As an aside, a quick and dirty hack is to just resample my domain. In particular, instead of spanning the range [1,583]x[1,30], I can simply select every 15th point along the horizontal axis such that my new domain becomes [1,38]x[1,30]; this leads to many more stream lines, as you highlighted in your post, and also a much less uniform coloration of the stream lines. Still, it would be nice to have a more automated solution, like the one that you proposed, that wouldn’t require throwing away data.
– isledge
May 15 ’14 at 3:55


2 Answers


Here is a simple adaptation of my answer mentioned in the question:

data = Table[{-1 – x^2 + y, 1 + x – y^2}, {x, -3, 3, .2}, {y, -3,
3, .2}];

t = Map[ListStreamPlot[data, DataRange -> {{-3, 3}, {-3, 3}},
StreamStyle -> “Line”,
StreamPoints -> RandomReal[{-3, 3}, {#, 2}], ImageSize -> 500] &,
ConstantArray[50, 20]];


I used a simple data set data from the docs, and added the appropriate DataRange to the ListStreamPlot.

In order to try this with your own data, just do a single ListStreamPlot first and make sure the data range is correct. With the data range as above, RandomInteger would make no sense. But as I mentioned in the other answer, you can replace RandomInteger by some function of your choice. It just has to be constructed to fit the desired amount of lines into the plot range.

To include the color and arrow information, the following works:

t = Map[ListStreamPlot[data, DataRange -> {{-3, 3}, {-3, 3}},
StreamColorFunction -> “Rainbow”,
StreamPoints -> RandomReal[{-3, 3}, {#, 2}], ImageSize -> 500] &,
ConstantArray[20, 20]];


Here I added the StreamColorFunction option and removed the line style for the stream lines. Also, to make the arrows recognizable, I reduced the number of stream lines (that’s determined by the arguments of ConstantArray[20, 20]).

Edit: the actual data

After looking at the actual data linked in the question, it does look like there is something wrong with the way ListStreamPlot colors the lines. Strangely, this can be fixed by just omitting one element of the list data. It doesn’t seem to matter which element I omit. So here I leave out the last element, and everything works. It takes quite long to make the plot because of the large data file:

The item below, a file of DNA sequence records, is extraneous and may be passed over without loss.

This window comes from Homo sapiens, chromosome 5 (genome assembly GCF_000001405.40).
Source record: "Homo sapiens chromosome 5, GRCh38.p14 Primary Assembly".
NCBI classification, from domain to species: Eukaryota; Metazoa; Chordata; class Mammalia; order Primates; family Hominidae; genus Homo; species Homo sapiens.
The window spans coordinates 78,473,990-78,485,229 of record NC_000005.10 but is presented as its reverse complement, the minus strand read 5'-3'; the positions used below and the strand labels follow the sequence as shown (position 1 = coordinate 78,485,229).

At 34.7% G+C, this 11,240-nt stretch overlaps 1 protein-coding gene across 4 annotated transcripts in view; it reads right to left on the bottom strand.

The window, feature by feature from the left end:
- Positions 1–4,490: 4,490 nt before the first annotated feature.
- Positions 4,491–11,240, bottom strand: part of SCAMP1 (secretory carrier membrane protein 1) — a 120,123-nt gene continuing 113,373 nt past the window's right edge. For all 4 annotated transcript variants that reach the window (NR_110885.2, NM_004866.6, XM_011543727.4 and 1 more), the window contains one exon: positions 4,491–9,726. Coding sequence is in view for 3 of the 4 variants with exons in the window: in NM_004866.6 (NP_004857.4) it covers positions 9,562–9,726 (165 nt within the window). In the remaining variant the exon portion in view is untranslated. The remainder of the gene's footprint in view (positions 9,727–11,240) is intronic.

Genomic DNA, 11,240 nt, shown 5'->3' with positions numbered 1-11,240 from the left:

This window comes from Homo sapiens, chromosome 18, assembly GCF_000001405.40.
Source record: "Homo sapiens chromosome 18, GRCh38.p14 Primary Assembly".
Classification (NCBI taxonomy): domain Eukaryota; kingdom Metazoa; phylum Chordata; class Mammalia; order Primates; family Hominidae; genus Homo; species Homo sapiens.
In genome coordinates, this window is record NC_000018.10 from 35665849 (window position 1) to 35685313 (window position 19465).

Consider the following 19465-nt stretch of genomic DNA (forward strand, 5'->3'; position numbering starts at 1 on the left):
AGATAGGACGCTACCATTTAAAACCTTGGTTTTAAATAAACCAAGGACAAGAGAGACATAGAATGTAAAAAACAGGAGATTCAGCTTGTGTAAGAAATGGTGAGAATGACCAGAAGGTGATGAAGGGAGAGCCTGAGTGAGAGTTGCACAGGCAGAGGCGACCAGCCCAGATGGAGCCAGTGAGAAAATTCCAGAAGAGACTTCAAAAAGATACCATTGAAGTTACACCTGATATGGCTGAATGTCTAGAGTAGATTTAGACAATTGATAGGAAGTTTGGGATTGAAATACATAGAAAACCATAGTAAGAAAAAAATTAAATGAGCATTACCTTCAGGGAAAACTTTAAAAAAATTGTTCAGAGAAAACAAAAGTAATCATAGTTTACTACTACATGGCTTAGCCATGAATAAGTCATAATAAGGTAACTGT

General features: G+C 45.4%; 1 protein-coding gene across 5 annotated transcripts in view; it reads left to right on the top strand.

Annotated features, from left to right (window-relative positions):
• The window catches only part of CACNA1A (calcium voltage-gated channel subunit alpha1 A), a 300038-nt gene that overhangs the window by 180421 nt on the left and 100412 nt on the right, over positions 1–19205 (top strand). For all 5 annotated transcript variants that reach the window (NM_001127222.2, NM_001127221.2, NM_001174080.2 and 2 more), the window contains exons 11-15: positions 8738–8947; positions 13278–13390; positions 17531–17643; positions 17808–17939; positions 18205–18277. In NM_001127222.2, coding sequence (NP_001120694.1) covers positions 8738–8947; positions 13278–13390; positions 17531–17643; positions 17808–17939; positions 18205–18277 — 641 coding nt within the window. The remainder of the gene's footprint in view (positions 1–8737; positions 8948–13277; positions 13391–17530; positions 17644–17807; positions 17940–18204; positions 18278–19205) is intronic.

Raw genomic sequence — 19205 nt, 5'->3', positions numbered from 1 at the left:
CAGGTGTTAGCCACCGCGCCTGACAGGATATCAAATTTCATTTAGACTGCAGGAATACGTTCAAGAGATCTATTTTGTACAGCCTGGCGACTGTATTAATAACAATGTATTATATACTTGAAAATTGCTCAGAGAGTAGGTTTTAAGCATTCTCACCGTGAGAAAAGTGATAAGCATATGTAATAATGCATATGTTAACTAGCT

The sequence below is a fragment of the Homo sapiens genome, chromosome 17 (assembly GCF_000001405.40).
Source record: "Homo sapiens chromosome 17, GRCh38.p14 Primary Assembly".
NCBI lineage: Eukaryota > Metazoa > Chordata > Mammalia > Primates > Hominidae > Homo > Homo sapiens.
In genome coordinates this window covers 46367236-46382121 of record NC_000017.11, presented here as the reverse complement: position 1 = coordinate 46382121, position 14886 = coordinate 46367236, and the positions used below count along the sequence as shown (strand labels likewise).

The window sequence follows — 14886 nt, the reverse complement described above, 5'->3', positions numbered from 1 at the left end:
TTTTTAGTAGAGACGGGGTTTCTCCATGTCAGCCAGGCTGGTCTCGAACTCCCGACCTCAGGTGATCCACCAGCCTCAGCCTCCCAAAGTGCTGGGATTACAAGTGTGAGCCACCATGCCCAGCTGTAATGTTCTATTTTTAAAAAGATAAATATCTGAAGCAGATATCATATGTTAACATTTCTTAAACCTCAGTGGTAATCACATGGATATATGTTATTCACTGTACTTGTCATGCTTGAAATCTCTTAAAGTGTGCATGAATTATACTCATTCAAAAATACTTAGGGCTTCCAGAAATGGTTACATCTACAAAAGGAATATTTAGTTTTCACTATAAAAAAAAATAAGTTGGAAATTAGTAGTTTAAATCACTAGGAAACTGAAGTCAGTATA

t = Map[ListStreamPlot[Most[data], StreamColorFunction -> “Rainbow”,
StreamPoints ->
Transpose[{RandomInteger[{1, 583}, #],
RandomInteger[{1, 29}, #]}], ImageSize -> 500] &,
ConstantArray[20, 20]];
Show[t, AspectRatio -> .5, PlotRange -> {{1, 583}, {1, 29}}]

In addition to adding the different AspectRatio, I also specified the PlotRange according to the data.



Jens, your result partly works for my data: What’s peculiar is that it appears that the StreamColorFunction is not working properly. This is likely related to the plot aspect issue that Rahul Narain raised, as when I set AspectRatio -> Automatic, the lines in the plot come across as mostly horizontal, which explains why they are just colored purple:
– isledge
May 15 ’14 at 3:40



@isledge Yes, there’s something wrong with ColorFunction handling, but I discovered an apparent work-around. See my update. I can’t say why it works, it’s mysterious why this coloring didn’t work with the original data you provided. I checked your data and saw nothing immediately untoward in there – except that they are very large and therefore not much fun to wait for the plots…
– Jens
May 15 ’14 at 4:47

Well, right now I have a solution without correct colouring. Trying to get the colour map right has led me into all sorts of trouble, and there’s still new problems that I might have to ask another question about. But here’s what works so far.

{{x, y}, {u, v}} = Transpose[data, {3, 1, 2}];
{{x0, x1}, {y0, y1}} = Through[{Min, Max}[#]] & /@ {x, y};
aspectRatio = 1/2;
scale = {1/(x1 – x0), aspectRatio/(y1 – y0)};
ListStreamPlot[Transpose[{scale {x, y}, scale {u, v}}, {2, 3, 1}],
AspectRatio -> aspectRatio, StreamPoints -> Fine, ImageSize -> 500]
/. Arrow[pts_] :> Arrow[#/scale & /@ pts],
PlotRange -> {{x0, x1}, {y0, y1}}]

Note that you can’t just say StreamColorFunction -> “Rainbow” on this plot, because then it’ll choose colours based on the norms of the scaled vectors we’ve fed into ListStreamPlot, and those are not proportional to the norms of the original vectors because the scaling is nonuniform.